Phil Barber: Warriors should cut ties with co-owner Mark Stevens after shove

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OAKLAND — At first, it was hard to figure out what was happening. Toronto’s Kyle Lowry attempted to save a ball from going out of bounds with 10:37 left in the Warriors’ loss to the Raptors in Game 3 of the NBA Finals on Wednesday night, and he looked upset about something. Lowry engaged with someone in the first row of seating, then barked at officials through the ensuing timeout.

“I was furious,” Lowry said before Toronto practiced Thursday at Oracle. “I’m not going to lie.”

The Oracle Arena crowd booed. The fans thought Lowry should pipe down.

The facts emerged in stages. Someone posted a video showing that after Lowry crashed into the stands, a spectator reached over and shoved him. Lowry claims the man told the prone player to “go (blank) yourself” several times.

Not good. But not as bad as what emerged Thursday morning, as first reported by Axios. The confrontational “fan” was much more than that. He is Mark Stevens, part of the Warriors ownership group since 2013. A representative of the home team, a man with a financial stake in its wins and losses, had laid hands upon an opposing player.

“I thought, for him to do that, he’s got to be a regular fan that just got those seats from somebody, not knowing any better,” Toronto’s Danny Green said. “When it came out, I was shocked, and a little appalled, about his behavior.”

And so we have another entry in the lengthening ledger of customers crossing the line of decorum at sporting events. Give Stevens credit; being a minority owner gives his offense a certain creative panache.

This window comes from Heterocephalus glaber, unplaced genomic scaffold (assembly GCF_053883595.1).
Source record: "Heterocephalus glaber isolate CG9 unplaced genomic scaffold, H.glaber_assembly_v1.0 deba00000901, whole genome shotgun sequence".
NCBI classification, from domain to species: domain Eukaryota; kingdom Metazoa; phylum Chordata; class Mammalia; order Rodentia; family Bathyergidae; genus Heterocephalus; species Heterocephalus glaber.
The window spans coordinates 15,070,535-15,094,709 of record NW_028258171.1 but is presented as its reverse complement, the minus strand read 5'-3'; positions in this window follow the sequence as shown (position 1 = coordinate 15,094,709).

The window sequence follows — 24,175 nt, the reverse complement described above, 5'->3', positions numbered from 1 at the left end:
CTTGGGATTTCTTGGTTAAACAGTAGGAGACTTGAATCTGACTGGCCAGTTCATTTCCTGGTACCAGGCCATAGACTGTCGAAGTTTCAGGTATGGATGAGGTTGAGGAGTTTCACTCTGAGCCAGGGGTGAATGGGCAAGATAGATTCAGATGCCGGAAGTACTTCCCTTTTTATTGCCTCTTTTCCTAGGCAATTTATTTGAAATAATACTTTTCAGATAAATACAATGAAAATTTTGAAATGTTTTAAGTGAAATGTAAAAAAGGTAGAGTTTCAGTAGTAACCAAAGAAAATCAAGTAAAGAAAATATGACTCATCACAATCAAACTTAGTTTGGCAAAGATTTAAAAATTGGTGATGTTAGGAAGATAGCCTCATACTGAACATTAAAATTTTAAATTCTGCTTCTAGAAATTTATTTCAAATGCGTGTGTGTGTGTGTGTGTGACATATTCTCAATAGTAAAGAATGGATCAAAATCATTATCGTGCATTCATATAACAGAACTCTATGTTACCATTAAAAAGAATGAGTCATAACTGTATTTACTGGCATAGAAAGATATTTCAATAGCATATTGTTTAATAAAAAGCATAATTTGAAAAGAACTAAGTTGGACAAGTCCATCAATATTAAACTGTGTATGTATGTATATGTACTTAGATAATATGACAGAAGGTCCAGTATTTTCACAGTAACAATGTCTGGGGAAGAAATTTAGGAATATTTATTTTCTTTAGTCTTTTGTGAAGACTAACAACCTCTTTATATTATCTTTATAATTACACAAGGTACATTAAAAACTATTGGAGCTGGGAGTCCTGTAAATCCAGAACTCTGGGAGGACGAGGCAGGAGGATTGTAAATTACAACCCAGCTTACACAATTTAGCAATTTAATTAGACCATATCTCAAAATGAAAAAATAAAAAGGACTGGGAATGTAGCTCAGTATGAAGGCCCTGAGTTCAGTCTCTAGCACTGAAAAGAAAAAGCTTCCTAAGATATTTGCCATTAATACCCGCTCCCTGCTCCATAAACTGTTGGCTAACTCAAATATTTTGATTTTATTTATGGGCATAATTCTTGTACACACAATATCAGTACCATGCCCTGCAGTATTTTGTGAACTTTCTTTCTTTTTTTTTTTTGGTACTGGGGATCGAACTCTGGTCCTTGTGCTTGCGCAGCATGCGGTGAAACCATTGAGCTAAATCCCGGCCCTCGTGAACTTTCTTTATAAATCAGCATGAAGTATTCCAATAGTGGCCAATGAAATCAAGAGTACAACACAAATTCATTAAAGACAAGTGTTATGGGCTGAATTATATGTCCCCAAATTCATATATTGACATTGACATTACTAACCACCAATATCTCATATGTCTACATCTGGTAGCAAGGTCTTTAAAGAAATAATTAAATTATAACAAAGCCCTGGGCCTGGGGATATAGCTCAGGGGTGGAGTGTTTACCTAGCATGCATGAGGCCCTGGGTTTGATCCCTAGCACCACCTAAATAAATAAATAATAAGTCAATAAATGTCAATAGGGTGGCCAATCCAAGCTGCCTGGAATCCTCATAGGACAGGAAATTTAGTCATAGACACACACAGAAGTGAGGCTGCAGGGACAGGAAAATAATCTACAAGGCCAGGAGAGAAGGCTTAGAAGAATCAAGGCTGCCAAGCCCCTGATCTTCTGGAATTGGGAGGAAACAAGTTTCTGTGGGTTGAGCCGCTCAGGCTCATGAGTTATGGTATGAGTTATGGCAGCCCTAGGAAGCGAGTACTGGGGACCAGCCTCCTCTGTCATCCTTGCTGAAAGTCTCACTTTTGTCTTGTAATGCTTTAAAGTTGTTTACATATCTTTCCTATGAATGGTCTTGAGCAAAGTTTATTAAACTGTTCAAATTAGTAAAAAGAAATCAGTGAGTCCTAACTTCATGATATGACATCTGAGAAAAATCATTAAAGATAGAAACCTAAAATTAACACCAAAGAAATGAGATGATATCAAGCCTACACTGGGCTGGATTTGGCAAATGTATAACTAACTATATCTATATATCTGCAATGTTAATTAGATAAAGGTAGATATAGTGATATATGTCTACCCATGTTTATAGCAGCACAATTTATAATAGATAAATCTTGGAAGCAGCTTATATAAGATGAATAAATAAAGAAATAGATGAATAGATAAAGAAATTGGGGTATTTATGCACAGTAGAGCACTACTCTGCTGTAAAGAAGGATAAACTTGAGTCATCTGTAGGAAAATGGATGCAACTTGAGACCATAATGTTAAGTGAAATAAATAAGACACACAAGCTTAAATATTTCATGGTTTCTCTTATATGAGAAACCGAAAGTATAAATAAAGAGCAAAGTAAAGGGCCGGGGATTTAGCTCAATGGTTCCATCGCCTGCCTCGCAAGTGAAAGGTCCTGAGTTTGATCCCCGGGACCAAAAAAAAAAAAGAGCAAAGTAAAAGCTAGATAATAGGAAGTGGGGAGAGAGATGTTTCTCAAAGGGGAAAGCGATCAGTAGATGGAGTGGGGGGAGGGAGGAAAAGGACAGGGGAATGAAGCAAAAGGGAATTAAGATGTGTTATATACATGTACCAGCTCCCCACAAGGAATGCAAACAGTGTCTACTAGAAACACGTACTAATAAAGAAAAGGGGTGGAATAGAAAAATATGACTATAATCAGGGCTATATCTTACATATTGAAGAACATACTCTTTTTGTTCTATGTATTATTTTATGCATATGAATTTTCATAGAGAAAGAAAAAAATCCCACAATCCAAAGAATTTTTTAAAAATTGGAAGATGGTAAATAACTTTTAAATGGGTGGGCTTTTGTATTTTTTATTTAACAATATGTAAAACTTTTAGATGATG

Stevens’ shove also represents an extreme example of the trait that binds a lot of modern-day fan misbehavior: entitlement. Sometimes it’s just a drunken loudmouth who believes the $50 he paid for a ticket gives him the right to curse out an opposing player. But for someone like Stevens, who can afford a courtside seat at an NBA Finals game, the entitlement runs much deeper.

I was talking with Warriors coach Steve Kerr recently, and I mentioned that I had heard him interviewed on Michael Lewis’ new podcast, “Against the Rules,” which is about Americans’ growing mistrust of the referees in business, politics, law — and yes, basketball.

“My favorite part was the thing about the research study,” Kerr said.

I knew what he was talking about. Lewis referenced a UC Berkeley study in which researchers observed a busy four-way intersection and graded the passing cars on their make, age and appearance. They found that 100% of drivers in the most beat-up category of cars dutifully stopped for a pedestrian (a confederate in the study), while 40% of most-expensive-car drivers barreled through the crosswalk.

That’s entitlement, quantified and documented.

I’ll bet Mark Stevens, a Silicon Valley venture capitalist, drives a really nice car. He may be a decent person in many ways. I tried calling his home, but got a family answering machine with a cute kid’s voice — a reminder that we’re talking about human beings here and there is no need for cheap shots. But what, other than entitlement, could lead a 59-year-old part-owner of the Warriors to engage physically and profanely with a likable player such as Kyle Lowry?